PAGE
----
Review: Memories of the Future by Sigizmund Krzhizhanovsky

“Understanding is strictly forbidden. Even dreams have the right to dream.”
~Sigizmund Krzhizhanovsky, Memories of the Future

Plot summary

“Written in Soviet Moscow in the 1920s—but considered too subversive even to show to a publisher—the seven tales included here attest to Sigizmund Krzhizhanovsky’s boundless imagination, black humor, and breathtaking irony:

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Review: Berlin Alexanderplatz by Alfred Döblin

“I have seen apes only at the fair, they must perform tricks, are chained up, a bitter fate, no human has one so hard.”
~Alfred Döblin, Berlin Alexanderplatz

Plot summary

The novel concerns the story of Franz Biberkopf, an ex-convict, who balances between his past in the underworld and his wish to become decent in the 1920’s Berlin. Döblin uses montage techniques to enhance the effect of the pulsing metropolis by making use of newspaper articles, songs, speeches, and other books.

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Review: All Quiet on the Western Front by Erich Maria Remarque

“We are not youth any longer. We don’t want to take the world by storm. We are fleeing. We fly from ourselves. From our life. We were eighteen and had begun to love life and the world; and we had to shoot it to pieces.”
~Erich Maria Remarque, All Quiet on the Western Front

Plot summary

“This is the testament of Paul Bäumer, who enlists with his classmates in the German army of World War I. These young men become enthusiastic soldiers, but their world of duty, culture, and progress breaks into pieces under the first bombardment in the trenches.

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Review: Antic Hay by Aldous Huxley

“…‘I am interested in everything,’ interrupted Gumbril Junior. ‘Which comes to the same thing,’ said his father parenthetically, ‘as being interested in nothing.”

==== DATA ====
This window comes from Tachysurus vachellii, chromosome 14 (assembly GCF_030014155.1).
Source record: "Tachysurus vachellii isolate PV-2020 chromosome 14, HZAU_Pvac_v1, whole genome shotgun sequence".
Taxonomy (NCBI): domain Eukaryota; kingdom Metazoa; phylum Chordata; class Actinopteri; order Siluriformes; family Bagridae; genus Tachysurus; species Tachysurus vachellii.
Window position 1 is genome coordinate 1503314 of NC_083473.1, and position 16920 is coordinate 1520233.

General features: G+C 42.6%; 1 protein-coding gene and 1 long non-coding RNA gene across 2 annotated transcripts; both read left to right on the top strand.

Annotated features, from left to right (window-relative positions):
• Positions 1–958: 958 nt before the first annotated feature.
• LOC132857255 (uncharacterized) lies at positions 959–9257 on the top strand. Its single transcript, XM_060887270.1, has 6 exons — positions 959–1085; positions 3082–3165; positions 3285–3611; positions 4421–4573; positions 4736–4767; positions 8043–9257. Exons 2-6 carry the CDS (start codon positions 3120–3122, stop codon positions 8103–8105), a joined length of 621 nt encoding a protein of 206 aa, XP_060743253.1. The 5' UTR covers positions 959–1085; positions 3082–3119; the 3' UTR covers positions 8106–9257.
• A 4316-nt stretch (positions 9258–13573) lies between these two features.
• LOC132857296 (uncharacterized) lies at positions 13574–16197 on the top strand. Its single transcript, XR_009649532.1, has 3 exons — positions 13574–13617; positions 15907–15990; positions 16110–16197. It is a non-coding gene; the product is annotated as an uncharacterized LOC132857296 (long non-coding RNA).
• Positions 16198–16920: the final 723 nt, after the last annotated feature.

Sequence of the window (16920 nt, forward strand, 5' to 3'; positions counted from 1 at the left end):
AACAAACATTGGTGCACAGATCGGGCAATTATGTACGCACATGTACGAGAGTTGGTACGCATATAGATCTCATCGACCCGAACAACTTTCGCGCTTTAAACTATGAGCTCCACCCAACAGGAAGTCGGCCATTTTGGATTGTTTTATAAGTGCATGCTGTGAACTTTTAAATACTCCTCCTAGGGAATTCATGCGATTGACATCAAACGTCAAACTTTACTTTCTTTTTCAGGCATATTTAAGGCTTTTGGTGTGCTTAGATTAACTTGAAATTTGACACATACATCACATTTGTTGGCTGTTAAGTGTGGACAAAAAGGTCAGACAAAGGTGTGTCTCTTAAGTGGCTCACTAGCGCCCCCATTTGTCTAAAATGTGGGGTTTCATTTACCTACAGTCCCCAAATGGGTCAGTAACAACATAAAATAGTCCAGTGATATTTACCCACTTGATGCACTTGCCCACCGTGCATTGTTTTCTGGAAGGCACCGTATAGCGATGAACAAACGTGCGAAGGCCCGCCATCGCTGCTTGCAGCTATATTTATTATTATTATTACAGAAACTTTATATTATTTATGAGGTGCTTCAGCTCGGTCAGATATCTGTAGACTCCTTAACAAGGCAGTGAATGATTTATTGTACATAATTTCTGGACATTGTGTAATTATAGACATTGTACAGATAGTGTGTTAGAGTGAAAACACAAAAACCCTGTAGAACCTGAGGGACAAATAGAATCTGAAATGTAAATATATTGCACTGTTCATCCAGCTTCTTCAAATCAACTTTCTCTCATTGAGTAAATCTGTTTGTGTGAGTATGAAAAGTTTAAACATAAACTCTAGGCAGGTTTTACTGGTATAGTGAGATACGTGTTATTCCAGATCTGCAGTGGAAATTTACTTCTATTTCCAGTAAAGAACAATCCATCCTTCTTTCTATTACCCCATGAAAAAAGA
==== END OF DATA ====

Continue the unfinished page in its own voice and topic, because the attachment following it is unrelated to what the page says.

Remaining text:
~Aldous Huxley, Antic Hay

Plot summary

“Antic Hay is one of Aldous Huxley’s earlier novels, and like them is primarily a novel of ideas involving conversations that disclose viewpoints rather than establish characters; its polemical theme unfolds against the backdrop of London’s post-war nihilistic Bohemia. This is Huxley at his biting, brilliant best, a novel, loud with derisive laughter, which satirically scoffs at all conventional morality and at stuffy people everywhere, a novel that’s always charged with excitement.” More on Goodreads

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Poll: Your favorite work of fiction of all time

Dear all,

I hope you’re enjoying the fall time wherever you’re located. For this geographical location, winter is coming any minute now.

Now that I’ve been blogging for almost a week, I’d love to hear back from you. As a fan of fiction I’d be interested hearing about your reading experience.

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Review: The Beautiful and Damned by F. Scott Fitzgerald

“Things are sweeter when they’re lost. I know – because once I wanted something and got it. It was the only thing I ever wanted badly, Dot, and when I got it it turned to dust in my hand.”
~F. Scott Fitzgerald, The Beautiful and Damned (1922)

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Review: Howards End by E.M. Forster

“Only connect!”
~E.M. Forster, Howards End (1910)

Dear all,

let me kick off the series of reviews by the very first item on My Top 30 Books, Howards End by E.M. Forster. I will review all 30 items on the list in the order of appearance. The purpose of the review is not to spoil all the fun but give an outline of the atmosphere in the book.

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